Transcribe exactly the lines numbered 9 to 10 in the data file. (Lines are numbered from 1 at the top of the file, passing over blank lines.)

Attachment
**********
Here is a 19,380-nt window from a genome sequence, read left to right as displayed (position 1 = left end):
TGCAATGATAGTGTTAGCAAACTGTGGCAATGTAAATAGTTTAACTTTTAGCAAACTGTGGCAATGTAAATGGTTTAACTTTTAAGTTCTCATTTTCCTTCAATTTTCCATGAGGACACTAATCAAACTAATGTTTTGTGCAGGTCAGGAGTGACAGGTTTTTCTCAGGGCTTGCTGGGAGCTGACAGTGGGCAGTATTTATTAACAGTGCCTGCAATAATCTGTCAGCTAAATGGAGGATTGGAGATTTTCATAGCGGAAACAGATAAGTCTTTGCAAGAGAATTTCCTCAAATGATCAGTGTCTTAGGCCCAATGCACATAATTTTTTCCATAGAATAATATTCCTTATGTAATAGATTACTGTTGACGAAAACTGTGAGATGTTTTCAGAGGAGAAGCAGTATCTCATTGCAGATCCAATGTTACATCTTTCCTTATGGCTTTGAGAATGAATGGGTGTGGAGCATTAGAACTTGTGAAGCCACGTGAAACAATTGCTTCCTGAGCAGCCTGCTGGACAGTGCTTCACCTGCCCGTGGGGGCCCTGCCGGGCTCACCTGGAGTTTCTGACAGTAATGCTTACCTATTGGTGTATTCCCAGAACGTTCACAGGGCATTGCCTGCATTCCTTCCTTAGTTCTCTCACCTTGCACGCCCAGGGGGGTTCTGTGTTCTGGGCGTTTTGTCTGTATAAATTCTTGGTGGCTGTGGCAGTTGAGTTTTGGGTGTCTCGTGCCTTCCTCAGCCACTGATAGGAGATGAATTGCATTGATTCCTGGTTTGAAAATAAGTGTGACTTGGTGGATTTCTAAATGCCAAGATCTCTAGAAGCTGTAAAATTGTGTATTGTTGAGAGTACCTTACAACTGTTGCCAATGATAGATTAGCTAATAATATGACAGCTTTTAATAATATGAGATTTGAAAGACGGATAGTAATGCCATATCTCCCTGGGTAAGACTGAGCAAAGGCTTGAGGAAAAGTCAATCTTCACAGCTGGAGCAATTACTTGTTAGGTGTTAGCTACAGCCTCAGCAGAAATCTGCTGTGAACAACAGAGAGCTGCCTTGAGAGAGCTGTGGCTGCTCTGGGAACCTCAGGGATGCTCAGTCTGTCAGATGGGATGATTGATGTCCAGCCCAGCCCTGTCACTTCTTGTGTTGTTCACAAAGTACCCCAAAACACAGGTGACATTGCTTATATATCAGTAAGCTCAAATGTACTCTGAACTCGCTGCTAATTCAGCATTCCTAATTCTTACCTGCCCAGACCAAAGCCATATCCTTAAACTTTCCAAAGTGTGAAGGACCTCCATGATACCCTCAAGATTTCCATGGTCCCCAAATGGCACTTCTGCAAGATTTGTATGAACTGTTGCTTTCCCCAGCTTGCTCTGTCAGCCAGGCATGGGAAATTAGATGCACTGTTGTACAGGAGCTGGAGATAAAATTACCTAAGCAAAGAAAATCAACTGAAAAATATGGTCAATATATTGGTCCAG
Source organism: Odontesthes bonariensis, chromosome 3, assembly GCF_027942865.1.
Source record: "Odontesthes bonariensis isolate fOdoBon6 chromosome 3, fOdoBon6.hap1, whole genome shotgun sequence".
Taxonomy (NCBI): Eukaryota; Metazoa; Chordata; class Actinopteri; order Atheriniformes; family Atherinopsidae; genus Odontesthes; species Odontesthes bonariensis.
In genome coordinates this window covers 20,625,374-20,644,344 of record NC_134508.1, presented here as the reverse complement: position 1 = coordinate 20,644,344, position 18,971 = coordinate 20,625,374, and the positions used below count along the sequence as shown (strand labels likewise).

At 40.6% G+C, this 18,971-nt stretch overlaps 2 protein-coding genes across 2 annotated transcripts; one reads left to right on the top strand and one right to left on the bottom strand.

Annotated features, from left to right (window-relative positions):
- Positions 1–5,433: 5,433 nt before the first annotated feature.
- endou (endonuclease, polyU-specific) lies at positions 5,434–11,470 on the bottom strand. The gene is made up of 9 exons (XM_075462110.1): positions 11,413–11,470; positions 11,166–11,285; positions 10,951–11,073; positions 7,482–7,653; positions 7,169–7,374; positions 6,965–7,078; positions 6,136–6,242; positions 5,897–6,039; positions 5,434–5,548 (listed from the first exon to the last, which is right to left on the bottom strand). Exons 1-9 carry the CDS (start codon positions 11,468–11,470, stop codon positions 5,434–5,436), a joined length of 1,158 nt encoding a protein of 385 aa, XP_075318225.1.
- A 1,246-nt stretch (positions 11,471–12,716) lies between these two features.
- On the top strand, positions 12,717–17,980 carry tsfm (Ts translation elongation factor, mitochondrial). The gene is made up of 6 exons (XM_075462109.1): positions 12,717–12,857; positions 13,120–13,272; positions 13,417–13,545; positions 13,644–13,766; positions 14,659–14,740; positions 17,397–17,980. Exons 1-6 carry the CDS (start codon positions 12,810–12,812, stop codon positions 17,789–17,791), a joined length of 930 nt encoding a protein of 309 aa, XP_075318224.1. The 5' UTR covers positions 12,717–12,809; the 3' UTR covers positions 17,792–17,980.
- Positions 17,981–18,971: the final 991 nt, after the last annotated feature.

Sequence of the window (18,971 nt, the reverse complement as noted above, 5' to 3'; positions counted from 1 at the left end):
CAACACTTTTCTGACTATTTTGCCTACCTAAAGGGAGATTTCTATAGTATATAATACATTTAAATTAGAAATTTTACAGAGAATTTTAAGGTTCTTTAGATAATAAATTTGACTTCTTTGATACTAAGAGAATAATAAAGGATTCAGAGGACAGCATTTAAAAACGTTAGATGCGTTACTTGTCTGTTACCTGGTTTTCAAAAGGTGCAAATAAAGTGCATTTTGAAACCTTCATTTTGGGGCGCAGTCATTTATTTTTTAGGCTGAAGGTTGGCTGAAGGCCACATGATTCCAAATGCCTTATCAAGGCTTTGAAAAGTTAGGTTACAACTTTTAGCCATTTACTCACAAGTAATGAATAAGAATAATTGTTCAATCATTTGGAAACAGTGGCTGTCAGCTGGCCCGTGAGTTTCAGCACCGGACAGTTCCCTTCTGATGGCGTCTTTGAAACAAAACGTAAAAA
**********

- Positions 1–5,433: 5,433 nt before the first annotated feature.
- endou (endonuclease, polyU-specific) lies at positions 5,434–11,470 on the bottom strand. The gene is made up of 9 exons (XM_075462110.1): positions 11,413–11,470; positions 11,166–11,285; positions 10,951–11,073; positions 7,482–7,653; positions 7,169–7,374; positions 6,965–7,078; positions 6,136–6,242; positions 5,897–6,039; positions 5,434–5,548 (listed from the first exon to the last, which is right to left on the bottom strand). Exons 1-9 carry the CDS (start codon positions 11,468–11,470, stop codon positions 5,434–5,436), a joined length of 1,158 nt encoding a protein of 385 aa, XP_075318225.1.